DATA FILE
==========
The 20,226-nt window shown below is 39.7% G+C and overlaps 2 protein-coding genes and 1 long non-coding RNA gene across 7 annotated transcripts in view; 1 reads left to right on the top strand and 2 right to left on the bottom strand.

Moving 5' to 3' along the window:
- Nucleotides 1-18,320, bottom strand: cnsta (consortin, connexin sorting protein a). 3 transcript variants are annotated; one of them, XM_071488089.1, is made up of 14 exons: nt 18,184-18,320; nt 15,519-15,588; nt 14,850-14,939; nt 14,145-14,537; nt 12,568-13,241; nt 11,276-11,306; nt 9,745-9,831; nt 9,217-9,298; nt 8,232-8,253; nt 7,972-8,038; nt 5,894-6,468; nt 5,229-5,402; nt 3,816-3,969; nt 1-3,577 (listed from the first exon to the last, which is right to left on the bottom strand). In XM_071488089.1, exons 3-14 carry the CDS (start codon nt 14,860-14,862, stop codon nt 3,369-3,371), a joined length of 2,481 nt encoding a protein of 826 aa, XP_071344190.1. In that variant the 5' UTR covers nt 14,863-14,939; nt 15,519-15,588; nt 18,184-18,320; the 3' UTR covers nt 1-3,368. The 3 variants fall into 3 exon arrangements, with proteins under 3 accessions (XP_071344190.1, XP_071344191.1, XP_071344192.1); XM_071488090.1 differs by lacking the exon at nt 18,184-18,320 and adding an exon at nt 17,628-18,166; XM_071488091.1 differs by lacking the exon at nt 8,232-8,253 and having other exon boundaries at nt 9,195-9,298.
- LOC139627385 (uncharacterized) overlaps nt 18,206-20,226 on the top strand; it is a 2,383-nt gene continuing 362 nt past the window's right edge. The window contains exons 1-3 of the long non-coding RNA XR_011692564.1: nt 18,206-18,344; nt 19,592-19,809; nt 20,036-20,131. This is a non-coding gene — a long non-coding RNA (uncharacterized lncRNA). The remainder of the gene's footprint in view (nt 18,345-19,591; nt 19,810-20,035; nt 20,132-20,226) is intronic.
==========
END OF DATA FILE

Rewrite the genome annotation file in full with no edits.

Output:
The 20,226-nt window shown below is 39.7% G+C and overlaps 2 protein-coding genes and 1 long non-coding RNA gene across 7 annotated transcripts in view; 1 reads left to right on the top strand and 2 right to left on the bottom strand.

Moving 5' to 3' along the window:
- Nucleotides 1-18,320, bottom strand: cnsta (consortin, connexin sorting protein a). 3 transcript variants are annotated; one of them, XM_071488089.1, is made up of 14 exons: nt 18,184-18,320; nt 15,519-15,588; nt 14,850-14,939; nt 14,145-14,537; nt 12,568-13,241; nt 11,276-11,306; nt 9,745-9,831; nt 9,217-9,298; nt 8,232-8,253; nt 7,972-8,038; nt 5,894-6,468; nt 5,229-5,402; nt 3,816-3,969; nt 1-3,577 (listed from the first exon to the last, which is right to left on the bottom strand). In XM_071488089.1, exons 3-14 carry the CDS (start codon nt 14,860-14,862, stop codon nt 3,369-3,371), a joined length of 2,481 nt encoding a protein of 826 aa, XP_071344190.1. In that variant the 5' UTR covers nt 14,863-14,939; nt 15,519-15,588; nt 18,184-18,320; the 3' UTR covers nt 1-3,368. The 3 variants fall into 3 exon arrangements, with proteins under 3 accessions (XP_071344190.1, XP_071344191.1, XP_071344192.1); XM_071488090.1 differs by lacking the exon at nt 18,184-18,320 and adding an exon at nt 17,628-18,166; XM_071488091.1 differs by lacking the exon at nt 8,232-8,253 and having other exon boundaries at nt 9,195-9,298.
- LOC139627385 (uncharacterized) overlaps nt 18,206-20,226 on the top strand; it is a 2,383-nt gene continuing 362 nt past the window's right edge. The window contains exons 1-3 of the long non-coding RNA XR_011692564.1: nt 18,206-18,344; nt 19,592-19,809; nt 20,036-20,131. This is a non-coding gene — a long non-coding RNA (uncharacterized lncRNA). The remainder of the gene's footprint in view (nt 18,345-19,591; nt 19,810-20,035; nt 20,132-20,226) is intronic.